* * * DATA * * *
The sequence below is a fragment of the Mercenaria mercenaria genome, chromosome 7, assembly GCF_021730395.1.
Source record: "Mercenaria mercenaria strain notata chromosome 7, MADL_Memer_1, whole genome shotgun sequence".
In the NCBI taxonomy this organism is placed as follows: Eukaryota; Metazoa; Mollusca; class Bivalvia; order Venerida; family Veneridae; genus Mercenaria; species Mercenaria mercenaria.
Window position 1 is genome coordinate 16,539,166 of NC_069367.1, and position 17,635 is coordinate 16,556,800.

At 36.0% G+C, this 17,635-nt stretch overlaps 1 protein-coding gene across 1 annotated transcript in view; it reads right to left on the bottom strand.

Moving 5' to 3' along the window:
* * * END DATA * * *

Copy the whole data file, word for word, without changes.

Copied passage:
The sequence below is a fragment of the Mercenaria mercenaria genome, chromosome 7, assembly GCF_021730395.1.
Source record: "Mercenaria mercenaria strain notata chromosome 7, MADL_Memer_1, whole genome shotgun sequence".
In the NCBI taxonomy this organism is placed as follows: Eukaryota; Metazoa; Mollusca; class Bivalvia; order Venerida; family Veneridae; genus Mercenaria; species Mercenaria mercenaria.
Window position 1 is genome coordinate 16,539,166 of NC_069367.1, and position 17,635 is coordinate 16,556,800.

At 36.0% G+C, this 17,635-nt stretch overlaps 1 protein-coding gene across 1 annotated transcript in view; it reads right to left on the bottom strand.

Moving 5' to 3' along the window: